The Data Retention Bill

[Telecommunications (Interception and Access) Amendment (Data Retention Bill 2014) is a hot topic of conversation in the public spotlight at the moment and is being heavily debated in Australian Parliament, but what actually is it and how does it affect you and I?

What it is:

Reading the entire Bill is a lot to cover, however the summary as explained on Australian Parliament website, explains that the Data Retention Bill seeks to:

  • Amend the ‘Telecommunications (Interception and Access) Act 1979’ to require Internet Service Providers to retain ‘Telecommunications Data’ (Not Content) for two years.
  • Provide a review by the Parliamentary Joint Committee on Intelligence and Security (PJCIS) of the Mandatory Data Retention Scheme no more than 3 years after the end of its implementation phase.
  • Limit the range of Agencies that are able to access the ‘Telecommunications Data’ and ‘Stored Communications’.
  • Provide for record-keeping and reporting the use of, and access to, ‘Telecommunications Data’.
  • Require the Ombudsman to inspect and overs these records for compliance and ‘Telecommunications Act 1979’ to make consequential amendments.

Telecommunications Data (aka metadata)

The Second reading of the Bill explains in further detail the definition of what ‘Telecommunications Data’ is quoted below:

“The type of data referred to in the bill as telecommunications data, more often described as metadata, is information about a communication but not its content. So, in the telephone world, it reveals that one number belonging to a particular account was connected to another number at a time and for a duration, but does not reveal what they discussed. In the IP world it reveals that a particular IP address, which may have been observed to have been engaged in some unlawful activity, had been at the relevant time allocated to a particular account. In the context of messaging—email, for example—it reveals the sender, recipient, time and date, but again not the content. Access to content, I stress, requires a warrant.”Malcom Turnbull, Minister for Communications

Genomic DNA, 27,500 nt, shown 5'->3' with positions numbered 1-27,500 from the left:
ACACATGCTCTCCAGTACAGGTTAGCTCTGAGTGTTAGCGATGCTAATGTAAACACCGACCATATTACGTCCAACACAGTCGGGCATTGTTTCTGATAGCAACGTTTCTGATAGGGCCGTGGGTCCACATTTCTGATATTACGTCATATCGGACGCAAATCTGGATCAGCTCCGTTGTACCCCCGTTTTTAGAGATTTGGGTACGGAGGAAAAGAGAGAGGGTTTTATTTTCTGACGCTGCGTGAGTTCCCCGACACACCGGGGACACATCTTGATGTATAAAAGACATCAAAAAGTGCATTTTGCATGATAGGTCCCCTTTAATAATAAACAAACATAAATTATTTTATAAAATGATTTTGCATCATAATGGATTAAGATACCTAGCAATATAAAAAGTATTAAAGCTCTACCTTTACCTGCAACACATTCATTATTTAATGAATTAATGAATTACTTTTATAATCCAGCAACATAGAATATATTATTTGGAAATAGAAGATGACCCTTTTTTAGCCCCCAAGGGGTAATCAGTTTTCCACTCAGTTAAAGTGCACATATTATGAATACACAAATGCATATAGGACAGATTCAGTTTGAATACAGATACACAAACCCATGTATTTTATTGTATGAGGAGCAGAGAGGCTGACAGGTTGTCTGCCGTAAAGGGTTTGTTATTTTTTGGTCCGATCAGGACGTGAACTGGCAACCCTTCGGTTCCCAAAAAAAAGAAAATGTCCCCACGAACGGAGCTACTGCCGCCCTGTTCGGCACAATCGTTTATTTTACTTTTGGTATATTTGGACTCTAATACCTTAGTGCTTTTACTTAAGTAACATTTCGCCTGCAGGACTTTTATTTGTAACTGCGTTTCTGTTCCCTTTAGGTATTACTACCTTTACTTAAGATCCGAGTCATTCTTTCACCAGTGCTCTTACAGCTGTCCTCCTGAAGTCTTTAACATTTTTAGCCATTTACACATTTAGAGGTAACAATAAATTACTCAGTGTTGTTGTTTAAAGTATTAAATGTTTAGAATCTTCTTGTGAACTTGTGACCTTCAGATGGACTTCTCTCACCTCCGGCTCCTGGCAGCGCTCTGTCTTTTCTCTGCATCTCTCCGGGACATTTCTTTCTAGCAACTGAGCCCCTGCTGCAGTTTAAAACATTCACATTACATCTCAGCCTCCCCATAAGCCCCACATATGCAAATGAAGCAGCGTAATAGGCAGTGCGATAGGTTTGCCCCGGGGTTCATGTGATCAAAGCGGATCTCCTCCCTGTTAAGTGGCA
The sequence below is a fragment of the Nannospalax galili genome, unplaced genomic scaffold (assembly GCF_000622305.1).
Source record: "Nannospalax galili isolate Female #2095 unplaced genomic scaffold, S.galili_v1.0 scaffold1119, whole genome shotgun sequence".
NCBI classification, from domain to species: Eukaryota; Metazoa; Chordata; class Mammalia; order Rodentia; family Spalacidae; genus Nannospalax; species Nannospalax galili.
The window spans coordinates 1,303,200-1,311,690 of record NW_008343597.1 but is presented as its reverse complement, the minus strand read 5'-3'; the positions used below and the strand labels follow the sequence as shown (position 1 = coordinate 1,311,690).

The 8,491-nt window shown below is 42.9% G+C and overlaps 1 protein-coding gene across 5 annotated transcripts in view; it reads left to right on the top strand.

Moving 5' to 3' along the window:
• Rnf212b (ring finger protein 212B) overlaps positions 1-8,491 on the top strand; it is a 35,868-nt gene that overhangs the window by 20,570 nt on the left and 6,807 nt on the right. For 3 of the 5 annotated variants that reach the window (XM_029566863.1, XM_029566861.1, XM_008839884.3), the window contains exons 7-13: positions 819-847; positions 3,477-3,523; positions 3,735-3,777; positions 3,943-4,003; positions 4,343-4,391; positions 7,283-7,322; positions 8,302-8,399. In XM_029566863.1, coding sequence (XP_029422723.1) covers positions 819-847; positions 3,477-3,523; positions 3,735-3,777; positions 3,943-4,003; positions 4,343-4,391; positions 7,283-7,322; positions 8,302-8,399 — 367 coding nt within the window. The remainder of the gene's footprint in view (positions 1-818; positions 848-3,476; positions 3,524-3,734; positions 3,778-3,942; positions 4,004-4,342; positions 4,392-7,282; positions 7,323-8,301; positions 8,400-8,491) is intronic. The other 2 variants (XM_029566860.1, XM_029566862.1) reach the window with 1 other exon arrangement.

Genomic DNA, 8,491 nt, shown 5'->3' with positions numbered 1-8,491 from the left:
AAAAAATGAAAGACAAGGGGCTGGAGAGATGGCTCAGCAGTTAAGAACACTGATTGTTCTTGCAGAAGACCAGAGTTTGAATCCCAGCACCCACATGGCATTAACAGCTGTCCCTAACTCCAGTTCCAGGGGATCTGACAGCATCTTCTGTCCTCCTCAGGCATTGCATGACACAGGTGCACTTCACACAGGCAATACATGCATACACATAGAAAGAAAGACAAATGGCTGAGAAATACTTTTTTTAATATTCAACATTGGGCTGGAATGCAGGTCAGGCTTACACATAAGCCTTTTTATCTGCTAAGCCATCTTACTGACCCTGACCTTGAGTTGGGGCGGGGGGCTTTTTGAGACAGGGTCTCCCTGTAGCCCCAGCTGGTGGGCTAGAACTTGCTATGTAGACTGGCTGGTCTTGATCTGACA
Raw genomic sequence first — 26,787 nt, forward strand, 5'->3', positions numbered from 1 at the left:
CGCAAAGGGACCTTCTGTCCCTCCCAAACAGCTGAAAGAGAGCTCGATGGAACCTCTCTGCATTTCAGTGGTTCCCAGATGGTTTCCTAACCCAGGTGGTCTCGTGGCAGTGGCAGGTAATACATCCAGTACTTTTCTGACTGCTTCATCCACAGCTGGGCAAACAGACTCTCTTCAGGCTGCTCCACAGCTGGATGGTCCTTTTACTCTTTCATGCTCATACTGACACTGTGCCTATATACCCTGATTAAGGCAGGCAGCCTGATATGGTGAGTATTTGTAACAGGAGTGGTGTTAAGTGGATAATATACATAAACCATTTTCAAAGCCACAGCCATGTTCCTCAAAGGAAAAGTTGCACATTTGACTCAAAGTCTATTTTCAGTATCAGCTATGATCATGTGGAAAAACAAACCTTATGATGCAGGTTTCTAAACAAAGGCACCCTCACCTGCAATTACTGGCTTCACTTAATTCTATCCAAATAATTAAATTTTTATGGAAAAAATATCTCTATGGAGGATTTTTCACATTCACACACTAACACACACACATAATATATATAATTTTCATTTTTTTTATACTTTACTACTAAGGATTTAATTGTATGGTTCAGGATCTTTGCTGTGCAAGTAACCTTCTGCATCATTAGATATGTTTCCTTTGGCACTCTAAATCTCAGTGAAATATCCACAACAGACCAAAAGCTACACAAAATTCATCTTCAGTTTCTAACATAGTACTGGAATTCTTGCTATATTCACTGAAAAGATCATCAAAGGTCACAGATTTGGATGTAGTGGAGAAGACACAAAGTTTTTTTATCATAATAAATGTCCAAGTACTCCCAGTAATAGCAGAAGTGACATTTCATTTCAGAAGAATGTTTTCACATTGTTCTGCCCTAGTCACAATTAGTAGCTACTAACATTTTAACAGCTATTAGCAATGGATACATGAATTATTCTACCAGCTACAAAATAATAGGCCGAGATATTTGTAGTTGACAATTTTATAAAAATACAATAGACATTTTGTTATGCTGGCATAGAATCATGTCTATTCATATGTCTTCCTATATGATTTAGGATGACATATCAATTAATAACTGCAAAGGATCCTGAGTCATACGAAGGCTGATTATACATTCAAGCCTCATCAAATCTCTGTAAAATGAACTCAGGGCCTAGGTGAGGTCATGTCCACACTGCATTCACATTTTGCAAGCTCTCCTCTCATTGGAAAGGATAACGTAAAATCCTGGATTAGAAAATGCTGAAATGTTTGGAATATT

As Mr Turnbull states in his presentation, ‘Telecommunications Data’ would only be the source and destination endpoints that are tracked, not the data that is exchanged and any access to the exchange data would require a warrant. Mr Turnbull goes on to provide a brief case point about a child exploitation case who has been unable to identify 156 out of 463 potential suspects due to not being able to access their IP Address history from the ISP, who was not retaining that particular information.

Data Retention

The data retention component of the bill seeks to “allow regulations to prescribe a consistent, minimum set of records that service providers (aka ISPs) who provide services in Australia must keep for two years” 

Mr Turnbull goes on to explain that the two year retention period is provided under the advice of law enforcement and security agencies, he also explains that the Australian Government recognizes the concerns that would be raised from the public regarding privacy and has committed to addressing the concerns by allowing the PJCIS to review the draft dataset and allow public inquiry.


The Bill has raised some concerns about the cost of storing the metadata and Mr Turnbull has responded to this concern by indicating that the Australian Government will make a “Substantial Contribution” to the cost of implementation and operation of the proposed scheme.